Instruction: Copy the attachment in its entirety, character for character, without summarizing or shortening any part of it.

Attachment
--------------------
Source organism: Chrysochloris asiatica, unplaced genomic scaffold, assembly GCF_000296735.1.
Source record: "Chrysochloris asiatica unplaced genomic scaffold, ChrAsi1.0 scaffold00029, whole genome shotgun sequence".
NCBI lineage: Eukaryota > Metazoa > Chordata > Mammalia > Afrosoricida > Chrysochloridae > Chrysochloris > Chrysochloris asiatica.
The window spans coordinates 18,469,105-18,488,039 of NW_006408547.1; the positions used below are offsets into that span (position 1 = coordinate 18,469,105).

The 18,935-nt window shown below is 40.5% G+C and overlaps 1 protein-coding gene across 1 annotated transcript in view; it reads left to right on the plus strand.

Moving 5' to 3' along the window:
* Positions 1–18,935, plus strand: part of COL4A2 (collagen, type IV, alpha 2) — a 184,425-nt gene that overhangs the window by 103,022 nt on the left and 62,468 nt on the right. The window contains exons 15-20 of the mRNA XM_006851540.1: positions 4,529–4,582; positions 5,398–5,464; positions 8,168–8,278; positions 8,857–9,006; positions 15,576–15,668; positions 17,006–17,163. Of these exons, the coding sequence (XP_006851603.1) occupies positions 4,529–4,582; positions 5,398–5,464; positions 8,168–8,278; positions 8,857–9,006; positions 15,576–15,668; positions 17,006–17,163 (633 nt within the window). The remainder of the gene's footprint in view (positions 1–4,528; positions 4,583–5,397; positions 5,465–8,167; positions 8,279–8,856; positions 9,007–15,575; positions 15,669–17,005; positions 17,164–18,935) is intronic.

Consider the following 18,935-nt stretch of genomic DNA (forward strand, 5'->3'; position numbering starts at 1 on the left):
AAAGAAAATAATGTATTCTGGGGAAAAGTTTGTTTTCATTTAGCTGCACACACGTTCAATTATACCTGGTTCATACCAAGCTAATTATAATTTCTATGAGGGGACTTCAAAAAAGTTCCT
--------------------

Source organism: Chrysochloris asiatica, unplaced genomic scaffold, assembly GCF_000296735.1.
Source record: "Chrysochloris asiatica unplaced genomic scaffold, ChrAsi1.0 scaffold00029, whole genome shotgun sequence".
NCBI lineage: Eukaryota > Metazoa > Chordata > Mammalia > Afrosoricida > Chrysochloridae > Chrysochloris > Chrysochloris asiatica.
The window spans coordinates 18,469,105-18,488,039 of NW_006408547.1; the positions used below are offsets into that span (position 1 = coordinate 18,469,105).

The 18,935-nt window shown below is 40.5% G+C and overlaps 1 protein-coding gene across 1 annotated transcript in view; it reads left to right on the plus strand.

Moving 5' to 3' along the window:
* Positions 1–18,935, plus strand: part of COL4A2 (collagen, type IV, alpha 2) — a 184,425-nt gene that overhangs the window by 103,022 nt on the left and 62,468 nt on the right. The window contains exons 15-20 of the mRNA XM_006851540.1: positions 4,529–4,582; positions 5,398–5,464; positions 8,168–8,278; positions 8,857–9,006; positions 15,576–15,668; positions 17,006–17,163. Of these exons, the coding sequence (XP_006851603.1) occupies positions 4,529–4,582; positions 5,398–5,464; positions 8,168–8,278; positions 8,857–9,006; positions 15,576–15,668; positions 17,006–17,163 (633 nt within the window). The remainder of the gene's footprint in view (positions 1–4,528; positions 4,583–5,397; positions 5,465–8,167; positions 8,279–8,856; positions 9,007–15,575; positions 15,669–17,005; positions 17,164–18,935) is intronic.

Consider the following 18,935-nt stretch of genomic DNA (forward strand, 5'->3'; position numbering starts at 1 on the left):
AAAGAAAATAATGTATTCTGGGGAAAAGTTTGTTTTCATTTAGCTGCACACACGTTCAATTATACCTGGTTCATACCAAGCTAATTATAATTTCTATGAGGGGACTTCAAAAAAGTTCCT